Training heats up

My trainer invited me to a training session Saturday afternoon, along with the owner of a beautiful little English Setter. The Setter’s owner wanted to check on his pup’s progress, which is actually a smart thing to do if you send your dog off to training. As for me, I wanted to see how Doc and Mia did with honoring, and whether my training workarounds at home were helping or hurting them.

It was sunny and 85 (Fahrenheit) when we began training and 89 when we finished, temperatures never to train in unless you’re careful and well prepared. Although it was a little rough on Doc and Mia, we were well prepared with 5 gallons of water, my 2 coolers of water, a small tub for wetting the dogs down, plus I had Doc and Mia in cooling vests.

With Max on point, upper right, I bring Mia around to honor his point.

With Max on point, upper right, I bring Mia around to honor his point.

Cattle had eaten the grass down so there was nothing but dirt; while the other dogs routinely train in that area and their feet are toughened by it, not so with Doc and Mia. The hot dirt made it uncomfortable for Doc but burnt Mia’s feet to where she shifted from foot to foot while on point or honoring.

Working with Mia on honoring Max.

Working with Mia on honoring Max.

We began by bracing Mia with Max, an English Pointer. Mia started out slowly but eventually got into hunt mode. Max hit a solid point and I influenced Mia around, “Whoa’d” her, and she did a good job of honoring. However I realized that she is a little overweight and out of shape, so for the next month-and-a-half, conditioning is the name of the game.

Carrying Mia away from the bird after it flushed.

Carrying Mia away from the bird after it flushed.

After flushing the pigeon a second time, we carried the dogs away from it so as to save the bird for the next dog; when removing a dog from a bird, you never pull it away with the leash or check cord, but rather pick it up and carry it away from the bird. Max went on point with the second pigeon and this time Mia did a very nice job of honoring.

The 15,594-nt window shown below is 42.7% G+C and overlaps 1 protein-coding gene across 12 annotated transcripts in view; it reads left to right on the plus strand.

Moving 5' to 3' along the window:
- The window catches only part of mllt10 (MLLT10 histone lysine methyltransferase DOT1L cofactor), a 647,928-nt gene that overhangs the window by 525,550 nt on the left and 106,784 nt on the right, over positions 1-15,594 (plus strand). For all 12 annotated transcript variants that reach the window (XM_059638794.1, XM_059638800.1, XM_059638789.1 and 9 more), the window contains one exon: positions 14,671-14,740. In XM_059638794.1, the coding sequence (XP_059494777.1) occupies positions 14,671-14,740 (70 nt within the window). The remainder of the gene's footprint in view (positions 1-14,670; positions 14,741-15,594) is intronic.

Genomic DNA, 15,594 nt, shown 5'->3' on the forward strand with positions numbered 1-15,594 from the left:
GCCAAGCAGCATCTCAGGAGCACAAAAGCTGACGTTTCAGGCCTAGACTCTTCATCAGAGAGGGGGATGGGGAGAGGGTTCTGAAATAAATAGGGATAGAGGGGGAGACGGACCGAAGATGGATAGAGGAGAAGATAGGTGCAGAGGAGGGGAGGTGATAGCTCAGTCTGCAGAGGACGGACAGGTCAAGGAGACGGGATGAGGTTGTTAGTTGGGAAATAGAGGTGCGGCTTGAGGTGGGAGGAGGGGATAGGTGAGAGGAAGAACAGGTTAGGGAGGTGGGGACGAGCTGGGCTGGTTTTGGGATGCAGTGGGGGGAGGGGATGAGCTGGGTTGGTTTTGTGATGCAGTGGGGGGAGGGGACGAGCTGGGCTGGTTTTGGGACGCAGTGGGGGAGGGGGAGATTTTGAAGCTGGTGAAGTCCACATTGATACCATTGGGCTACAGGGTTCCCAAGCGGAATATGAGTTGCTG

Mia is doing a nice job of honoring Max.

Mia is doing a nice job of honoring Max.

Lola, the promising Setter pup, was worked next and did very nice job with her birds.

Lola, the Setter pup, doing a great job on her bird.

Lola, the Setter pup, doing a great job on her bird.

Doc was braced with an older German Shorthair and did a great job of honoring the GSP’s retrieve. However it was his being steady-to-wing that caught our attention, which he held with perfection.

Doc doing a nice job of honoring the GSP's retrieve.

Doc doing a nice job of honoring the GSP’s retrieve.

 

Doc found the bird first and did a perfect job of being steady-to-wing after I flushed it.

Doc found the bird first and did a perfect job of being steady-to-wing after I flushed it.

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2 Responses to Training heats up

  1. Wow 89 is hot for upland training. We would be doing pond work. 🙂 I bet you are getting excited for hunting season with your dogs coming along so nicely!

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  2. Anything over 70 degrees needs a careful eye for sure, but I figure that if you train in tough conditions, your dog will be able to hunt in tough conditions. It will be nice to see how they do during hunting season, as I’m planning on entering them in AKC Senior tests next year and maybe NAVHDA Utility testing as well.

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